South Boston St. Patrick’s Day Parade May be Canceled

Mayor Marty Walsh said Tuesday's blizzard, which dumped more than a foot of snow on the Hub, could affect the annual event.

People play bagpipes in a parade

Photo via Shutterstock


Updated at 5:10 p.m. on March 14: Mayor Marty Walsh said the St. Patrick’s Day parade will follow a snow route to ensure the safety of participants and spectators, according to CBS Boston. The route will begin at Broadway and end at Farragut Road.

Previously: The fate of the annual St. Patrick’s Day parade in South Boston hangs in the balance, after Tuesday’s blizzard dumped more than a foot of snow in the Hub.

A final decision has not yet been made, but Mayor Marty Walsh said because of the thick blanket of snow coating the city, the event may need to be adjusted.

“It’s going to be very difficult, I think, to have the route that winds through South Boston,” Walsh said at a press conference. “We’re going to make a determination a little latter on what to do with Sunday, whether we have the parade or we cancel the parade. … But we still have a lot of work to do as far as removal of snow.”

The 14.5 inches of snow recorded at Logan Airport on Tuesday marks a single-day record for March, according to the National Weather Service. After midnight, another 0.3 inches of snow fell at the airport, bringing the total to 14.8 inches of snow. Elsewhere in Massachusetts, the accumulation totals climbed even higher: Wellesley is covered in 21 inches; Haverhill saw 24.3 inches; and Billerica is blanked in 25.6 inches of snow. Over 140,000 people in Massachusetts were without power as of 9:47 a.m., according to the state’s Emergency Management Agency. Outages are the most widespread in Barnstable County, where a maximum wind gust of 81 miles per hour was recorded.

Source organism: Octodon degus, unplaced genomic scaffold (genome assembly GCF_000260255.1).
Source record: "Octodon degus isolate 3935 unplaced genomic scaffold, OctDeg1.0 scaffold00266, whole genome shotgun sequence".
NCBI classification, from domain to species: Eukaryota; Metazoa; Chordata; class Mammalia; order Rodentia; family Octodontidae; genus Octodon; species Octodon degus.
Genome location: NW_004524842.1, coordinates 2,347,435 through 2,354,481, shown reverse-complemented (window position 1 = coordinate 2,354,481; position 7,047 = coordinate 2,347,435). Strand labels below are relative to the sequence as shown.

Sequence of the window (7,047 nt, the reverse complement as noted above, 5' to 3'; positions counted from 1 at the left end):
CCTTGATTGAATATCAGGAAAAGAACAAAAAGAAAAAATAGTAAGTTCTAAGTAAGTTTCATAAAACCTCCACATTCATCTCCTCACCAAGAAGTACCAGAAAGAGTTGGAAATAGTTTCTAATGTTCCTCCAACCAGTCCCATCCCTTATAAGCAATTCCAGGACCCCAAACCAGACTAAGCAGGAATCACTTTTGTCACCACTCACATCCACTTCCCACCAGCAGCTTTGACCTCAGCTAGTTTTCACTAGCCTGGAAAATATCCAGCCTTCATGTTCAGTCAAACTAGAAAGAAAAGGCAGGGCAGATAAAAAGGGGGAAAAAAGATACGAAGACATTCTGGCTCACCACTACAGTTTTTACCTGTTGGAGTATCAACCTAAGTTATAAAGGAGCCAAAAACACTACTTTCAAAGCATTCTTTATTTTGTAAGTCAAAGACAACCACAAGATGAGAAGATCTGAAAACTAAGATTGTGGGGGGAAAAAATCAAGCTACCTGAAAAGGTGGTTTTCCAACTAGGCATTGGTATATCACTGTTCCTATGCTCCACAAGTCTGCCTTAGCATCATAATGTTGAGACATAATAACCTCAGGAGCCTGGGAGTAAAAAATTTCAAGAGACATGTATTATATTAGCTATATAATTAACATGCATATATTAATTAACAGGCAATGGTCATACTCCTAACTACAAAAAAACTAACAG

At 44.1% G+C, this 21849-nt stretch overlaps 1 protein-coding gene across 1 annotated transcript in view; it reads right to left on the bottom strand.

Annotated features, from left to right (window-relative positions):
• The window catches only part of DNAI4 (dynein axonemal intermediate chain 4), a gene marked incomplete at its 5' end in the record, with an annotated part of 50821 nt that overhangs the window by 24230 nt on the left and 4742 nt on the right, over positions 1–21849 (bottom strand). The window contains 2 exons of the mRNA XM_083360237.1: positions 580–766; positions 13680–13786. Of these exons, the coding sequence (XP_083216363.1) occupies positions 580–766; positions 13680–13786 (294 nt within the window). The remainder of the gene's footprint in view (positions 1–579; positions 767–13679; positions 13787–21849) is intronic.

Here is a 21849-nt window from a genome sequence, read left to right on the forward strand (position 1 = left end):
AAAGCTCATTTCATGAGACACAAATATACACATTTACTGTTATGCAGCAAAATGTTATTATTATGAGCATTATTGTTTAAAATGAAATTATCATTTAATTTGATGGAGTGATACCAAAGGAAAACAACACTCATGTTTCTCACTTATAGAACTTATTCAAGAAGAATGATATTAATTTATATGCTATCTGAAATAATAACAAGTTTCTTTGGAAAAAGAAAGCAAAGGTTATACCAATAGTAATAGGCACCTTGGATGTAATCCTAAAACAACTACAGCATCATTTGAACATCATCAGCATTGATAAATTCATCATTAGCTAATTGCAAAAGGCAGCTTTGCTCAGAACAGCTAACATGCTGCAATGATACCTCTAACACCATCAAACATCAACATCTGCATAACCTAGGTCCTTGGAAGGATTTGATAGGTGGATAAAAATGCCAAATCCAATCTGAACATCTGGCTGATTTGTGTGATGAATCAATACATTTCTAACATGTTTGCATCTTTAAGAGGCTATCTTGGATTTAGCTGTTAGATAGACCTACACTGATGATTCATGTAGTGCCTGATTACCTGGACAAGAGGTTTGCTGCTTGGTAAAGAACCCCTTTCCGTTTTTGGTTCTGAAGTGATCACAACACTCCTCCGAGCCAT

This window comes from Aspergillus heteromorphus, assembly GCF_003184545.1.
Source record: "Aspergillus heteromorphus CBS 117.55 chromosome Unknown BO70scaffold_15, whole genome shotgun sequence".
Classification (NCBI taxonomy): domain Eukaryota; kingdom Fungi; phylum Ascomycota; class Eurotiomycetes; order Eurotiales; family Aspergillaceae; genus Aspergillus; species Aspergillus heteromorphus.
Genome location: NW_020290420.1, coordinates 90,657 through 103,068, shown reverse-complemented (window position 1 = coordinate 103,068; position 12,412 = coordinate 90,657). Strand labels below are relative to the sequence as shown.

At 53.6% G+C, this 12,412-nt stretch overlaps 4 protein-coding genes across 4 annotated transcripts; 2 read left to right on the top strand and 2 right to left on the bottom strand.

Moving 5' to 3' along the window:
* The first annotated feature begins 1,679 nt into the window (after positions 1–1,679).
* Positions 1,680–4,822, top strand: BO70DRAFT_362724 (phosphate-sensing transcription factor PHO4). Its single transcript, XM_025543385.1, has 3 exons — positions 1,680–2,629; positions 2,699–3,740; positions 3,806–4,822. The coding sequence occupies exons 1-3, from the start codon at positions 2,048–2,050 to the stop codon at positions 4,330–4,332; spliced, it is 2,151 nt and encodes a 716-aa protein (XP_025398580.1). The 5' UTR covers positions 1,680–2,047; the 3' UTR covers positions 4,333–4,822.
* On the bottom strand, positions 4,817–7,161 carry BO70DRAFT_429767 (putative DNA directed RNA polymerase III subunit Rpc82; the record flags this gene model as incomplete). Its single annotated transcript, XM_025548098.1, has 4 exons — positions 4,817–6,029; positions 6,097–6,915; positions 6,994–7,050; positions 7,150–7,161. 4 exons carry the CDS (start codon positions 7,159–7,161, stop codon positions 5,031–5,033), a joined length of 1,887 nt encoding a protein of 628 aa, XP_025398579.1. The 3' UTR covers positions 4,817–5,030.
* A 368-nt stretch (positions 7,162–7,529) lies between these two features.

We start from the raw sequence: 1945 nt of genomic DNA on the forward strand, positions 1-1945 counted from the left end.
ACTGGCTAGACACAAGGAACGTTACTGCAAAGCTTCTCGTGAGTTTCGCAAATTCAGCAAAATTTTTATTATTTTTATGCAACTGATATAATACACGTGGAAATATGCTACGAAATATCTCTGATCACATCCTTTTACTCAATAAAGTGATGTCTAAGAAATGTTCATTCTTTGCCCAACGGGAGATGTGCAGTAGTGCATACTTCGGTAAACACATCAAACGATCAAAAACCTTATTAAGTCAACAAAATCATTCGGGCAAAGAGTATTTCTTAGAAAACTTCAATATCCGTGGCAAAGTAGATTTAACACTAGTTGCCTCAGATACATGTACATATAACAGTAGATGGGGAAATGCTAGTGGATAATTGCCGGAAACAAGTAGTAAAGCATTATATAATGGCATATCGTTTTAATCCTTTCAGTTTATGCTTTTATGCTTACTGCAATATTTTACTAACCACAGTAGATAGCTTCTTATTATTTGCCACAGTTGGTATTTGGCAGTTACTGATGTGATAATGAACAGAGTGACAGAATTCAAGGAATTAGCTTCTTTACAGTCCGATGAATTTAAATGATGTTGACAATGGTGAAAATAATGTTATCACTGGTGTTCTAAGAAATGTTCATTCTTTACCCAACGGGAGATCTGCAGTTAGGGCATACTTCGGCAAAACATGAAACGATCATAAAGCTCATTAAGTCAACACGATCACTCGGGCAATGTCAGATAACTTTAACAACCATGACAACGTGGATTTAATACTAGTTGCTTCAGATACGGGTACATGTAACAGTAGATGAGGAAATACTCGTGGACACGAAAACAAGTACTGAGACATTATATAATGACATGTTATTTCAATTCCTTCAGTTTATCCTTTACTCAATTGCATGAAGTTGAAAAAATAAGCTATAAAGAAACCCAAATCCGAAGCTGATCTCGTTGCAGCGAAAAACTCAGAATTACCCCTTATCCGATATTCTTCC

A snow emergency and parking ban are still in effect in Boston, and the city’s discounted parking garages remain available. Boston Public Schools are closed again on Wednesday, marking the district’s fifth snow day of the school year. Cambridge and Somerville Public Schools also remain shuttered on Wednesday.

Tuesday’s blizzard was the third major storm system to hit Massachusetts in less than two weeks, and the weather will likely be incredibly costly for area businesses. Planalytics, a research firm in Pennsylvania, told the Boston Business Journal it estimates the last three storms will have an $850 million to $950 million impact on businesses in Massachusetts—and those numbers do not include the costs of infrastructure damage.

Boston has accumulated 56.8 inches of snow this winter, according to the National Weather Service, but of course, it’s not quite time to stash your shovel. We’ve still got a few weeks to go.